To have my test completed, I went to Endurance Rehab in Scottsdale. Anna Sanders did my test and from the moment we met, she made me feel comfortable about what I was about to endure. We talked for about 10 minutes before I even got on the treadmill.
She explained everything thoroughly and made sure I would be comfortable wearing the mask. I said, “We’ll find out!”
After a quick walking warm-up on the treadmill, without the mask, she stopped the treadmill and placed the mask over my nose and mouth and securely fastened it so the seal around my face was tight. It didn’t bother me at all actually, so in my mind the worst part was over! This is where the test actually begins, and the treadmill was at a 2% incline. She started off at a very slow pace and asked me to give her my rating of perceived exertion (RPE), I gave a 3. She then told me she thought the readings were off, and that we needed to stop and refit the mask. We started back up again after she checked some things and she said we were good to go.
The whole time I felt very comfortable, not stressed and was really loving the Woodway! Anna would let me know every time she was about to increase the speed a bit, and every time I was ready for it. She did a really good job of keeping it positive for me. As we were nearing the end of the test, I felt like I could be pushing harder… she was giving me a visual of being at the finish line of a race and pushing to cross the line… it was at this point that I told her I could keep going, keep pushing harder… so she said, OK and increased the speed from 7.5 mph to 8 mph. In my mind, according to what I know I’m capable of when sprinting to the finish of a race, I still felt like I wanted that damn treadmill to go faster (I didn’t know the speeds at the time, just my PRE)! haha But instead she just kept me at that pace for a longer amount of time and eventually I felt myself hit the wall and max out. My final max HR during the test was 187 bpm.
I remained on the treadmill, hooked up to the mask through the whole cool down. Once I was done with the treadmill test, it was time to review the results. There was good news and bad news. She started off by saying I produced a “truckload of lactic acid”. To which I replied, my legs felt fine the whole time. haha She said it was because my brain was just so used to the feeling. That’s why she had to stop the test in the beginning, my readings for respiratory exchange ratio (RER) were completely elevated from the moment the test started. Rather than try to explain this in my own words, here is what RER is according to Ohio.edu.
RER – Respiratory Exchange Ratio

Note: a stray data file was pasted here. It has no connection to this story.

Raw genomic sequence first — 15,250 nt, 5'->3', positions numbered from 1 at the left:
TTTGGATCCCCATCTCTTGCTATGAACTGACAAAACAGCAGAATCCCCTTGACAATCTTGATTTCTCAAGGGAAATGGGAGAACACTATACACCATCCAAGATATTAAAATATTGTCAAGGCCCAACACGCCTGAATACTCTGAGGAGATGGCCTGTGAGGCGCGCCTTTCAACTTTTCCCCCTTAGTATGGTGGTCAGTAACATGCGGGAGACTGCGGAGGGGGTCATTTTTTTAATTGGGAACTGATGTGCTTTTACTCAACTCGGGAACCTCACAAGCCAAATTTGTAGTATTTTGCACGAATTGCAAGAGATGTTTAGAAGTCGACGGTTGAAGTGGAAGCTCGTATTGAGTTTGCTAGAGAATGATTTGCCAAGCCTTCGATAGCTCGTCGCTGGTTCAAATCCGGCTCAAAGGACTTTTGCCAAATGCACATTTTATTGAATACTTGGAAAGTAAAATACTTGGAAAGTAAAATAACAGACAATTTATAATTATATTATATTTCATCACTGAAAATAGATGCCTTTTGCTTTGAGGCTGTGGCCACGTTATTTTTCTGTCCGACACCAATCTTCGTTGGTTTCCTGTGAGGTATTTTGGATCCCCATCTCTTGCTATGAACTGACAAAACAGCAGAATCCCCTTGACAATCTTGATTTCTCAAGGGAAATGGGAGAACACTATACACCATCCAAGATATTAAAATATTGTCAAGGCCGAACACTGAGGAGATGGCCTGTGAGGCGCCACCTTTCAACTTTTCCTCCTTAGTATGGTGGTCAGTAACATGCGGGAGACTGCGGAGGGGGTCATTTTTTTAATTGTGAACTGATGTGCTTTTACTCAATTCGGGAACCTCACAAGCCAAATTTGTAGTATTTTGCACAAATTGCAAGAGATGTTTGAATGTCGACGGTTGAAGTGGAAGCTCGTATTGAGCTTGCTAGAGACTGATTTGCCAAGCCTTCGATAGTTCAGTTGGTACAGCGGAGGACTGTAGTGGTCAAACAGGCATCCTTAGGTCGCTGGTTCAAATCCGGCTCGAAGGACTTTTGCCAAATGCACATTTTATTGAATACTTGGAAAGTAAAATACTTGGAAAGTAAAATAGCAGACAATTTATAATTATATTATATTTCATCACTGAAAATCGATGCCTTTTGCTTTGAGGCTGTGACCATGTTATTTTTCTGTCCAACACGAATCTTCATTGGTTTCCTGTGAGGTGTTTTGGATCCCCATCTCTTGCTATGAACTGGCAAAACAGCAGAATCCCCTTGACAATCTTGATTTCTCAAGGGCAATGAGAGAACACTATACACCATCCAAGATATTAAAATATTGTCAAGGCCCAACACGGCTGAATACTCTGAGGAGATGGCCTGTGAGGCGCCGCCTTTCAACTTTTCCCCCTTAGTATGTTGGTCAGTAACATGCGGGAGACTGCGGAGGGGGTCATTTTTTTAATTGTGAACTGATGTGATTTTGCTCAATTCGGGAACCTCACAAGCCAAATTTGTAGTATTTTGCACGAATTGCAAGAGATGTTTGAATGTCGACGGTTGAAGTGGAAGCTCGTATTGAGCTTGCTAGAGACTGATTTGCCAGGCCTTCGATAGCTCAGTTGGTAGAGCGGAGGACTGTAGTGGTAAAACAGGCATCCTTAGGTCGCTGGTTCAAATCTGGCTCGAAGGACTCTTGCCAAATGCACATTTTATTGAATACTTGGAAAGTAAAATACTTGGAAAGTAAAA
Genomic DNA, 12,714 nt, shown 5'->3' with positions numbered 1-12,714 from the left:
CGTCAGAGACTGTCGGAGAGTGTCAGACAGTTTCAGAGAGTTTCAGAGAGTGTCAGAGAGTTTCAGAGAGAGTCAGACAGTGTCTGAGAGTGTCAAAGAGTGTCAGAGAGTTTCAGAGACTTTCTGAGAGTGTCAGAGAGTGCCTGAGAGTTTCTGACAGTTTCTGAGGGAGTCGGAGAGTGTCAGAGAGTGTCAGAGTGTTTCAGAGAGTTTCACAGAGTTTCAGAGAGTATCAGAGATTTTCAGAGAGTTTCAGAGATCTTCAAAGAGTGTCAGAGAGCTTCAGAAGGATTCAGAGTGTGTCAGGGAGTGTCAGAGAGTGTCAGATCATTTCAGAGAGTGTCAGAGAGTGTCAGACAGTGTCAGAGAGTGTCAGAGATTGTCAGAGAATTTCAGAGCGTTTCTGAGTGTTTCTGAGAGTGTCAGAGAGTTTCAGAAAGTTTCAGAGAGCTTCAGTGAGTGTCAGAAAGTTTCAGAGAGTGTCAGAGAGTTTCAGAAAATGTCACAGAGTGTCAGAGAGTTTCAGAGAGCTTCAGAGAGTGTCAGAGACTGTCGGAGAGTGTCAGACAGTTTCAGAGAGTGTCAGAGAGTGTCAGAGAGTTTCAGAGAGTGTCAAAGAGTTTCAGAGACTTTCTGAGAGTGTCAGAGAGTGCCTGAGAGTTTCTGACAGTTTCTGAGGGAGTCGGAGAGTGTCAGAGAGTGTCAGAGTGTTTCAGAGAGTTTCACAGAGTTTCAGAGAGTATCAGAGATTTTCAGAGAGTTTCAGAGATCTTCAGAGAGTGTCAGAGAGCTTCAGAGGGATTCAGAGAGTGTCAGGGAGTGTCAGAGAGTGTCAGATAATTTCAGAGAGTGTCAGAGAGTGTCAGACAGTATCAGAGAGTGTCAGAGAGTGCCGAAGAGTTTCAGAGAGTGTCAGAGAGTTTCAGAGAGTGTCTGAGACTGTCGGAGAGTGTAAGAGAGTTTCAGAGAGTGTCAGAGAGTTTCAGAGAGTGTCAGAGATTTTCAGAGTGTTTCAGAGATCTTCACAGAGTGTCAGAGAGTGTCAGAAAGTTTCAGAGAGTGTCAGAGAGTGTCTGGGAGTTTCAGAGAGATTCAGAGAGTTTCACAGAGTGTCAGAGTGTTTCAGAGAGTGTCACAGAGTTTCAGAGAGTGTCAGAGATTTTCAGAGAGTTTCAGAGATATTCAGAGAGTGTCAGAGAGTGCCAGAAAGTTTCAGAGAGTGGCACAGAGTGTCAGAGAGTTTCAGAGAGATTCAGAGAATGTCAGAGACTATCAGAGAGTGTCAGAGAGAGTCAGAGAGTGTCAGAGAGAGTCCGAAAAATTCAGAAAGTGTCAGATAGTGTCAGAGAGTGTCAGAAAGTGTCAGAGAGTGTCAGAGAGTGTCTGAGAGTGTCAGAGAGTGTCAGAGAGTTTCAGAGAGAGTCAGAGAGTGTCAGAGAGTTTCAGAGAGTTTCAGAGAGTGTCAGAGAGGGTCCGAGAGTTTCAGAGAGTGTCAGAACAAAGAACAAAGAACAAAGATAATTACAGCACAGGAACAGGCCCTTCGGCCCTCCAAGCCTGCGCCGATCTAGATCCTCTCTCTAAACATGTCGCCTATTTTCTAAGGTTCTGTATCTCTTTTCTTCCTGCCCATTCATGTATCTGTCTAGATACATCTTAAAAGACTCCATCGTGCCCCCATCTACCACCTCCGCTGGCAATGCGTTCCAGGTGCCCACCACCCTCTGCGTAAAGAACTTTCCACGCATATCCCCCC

This is the ratio of carbon dioxide production to oxygen consumption (VCO2/VO2). At rest and during low intensity exercise the RER reflects the type(s) of fuel substrates being used by the cells for the production of ATP (energy). For example, an RER closer to 0.70 suggests that primarily fats are being used for the production of energy, whereas an RER closer to 1.0 suggests that primarily carbohydrates are being used. During high intensity exercise some of the CO2 that the subject is blowing off comes from buffering of the blood and thus no longer reflects solely cellular metabolic events. The normal range for RER at rest and during low intensity exercise is .7-1.0 but values may exceed 1.2 during high intensity exercise.
My RER values ranged from .99 at the start of the test to peaking at 1.49, during the first 45 seconds of the recovery segment. Ironically my RER was at 1.34 at my VO2 max. In essence, my body starts burning carbohydrates immediately during exercise, no fat gets burned for energy at all. Not good for an endurance athlete.
My numbers exceeded the normal range so much, because additional CO2 was being exhaled as a result of buffering within the blood to maintain a balanced pH.
About a day after the test, Anna sent me all the final data in an Excel spreadsheet. It included new, personalized heart rate zones based on my VO2 max test. Below is the comparison of the average HR zones I was using, compared to my new zones. To say I was disappointed would be putting it lightly.
Zone 1 120-128 113 or below
Zone 2 129-142 114-140
Zone 3 153-160 141-144
Zone 4 163-168 145-149
Zone 5 169+ 150+
It was hard enough for me to get into zone 1 and run at 128, but 113 or below? Are you kidding me here?! The first try at that didn’t go well at all. Not to mention, I was at elevation, wearing a hydration vest full of water and on a trail. Eventually, after about a week of trying I was able to find a pace where I could still run AND have my heart rate at or below 113. Granted, this is only for recovery runs and the first 5 minutes of every run as my warm-up, but still tough all the same.
Tomorrow I will be starting week 10 of my 80/20 training plan and I can say the journey — while difficult — has been worth it. I stumble often, but considering where I came from, I’d say I’m making huge strides. What’s most important to me is my health, not a PR. It sure has been hard getting here, so there’s no way I’m giving up on the process now. I will try to be better at keeping people posted on the progress. 🙂 I also plan to get retested in October or November to see if my RER has improved. Happy running friends!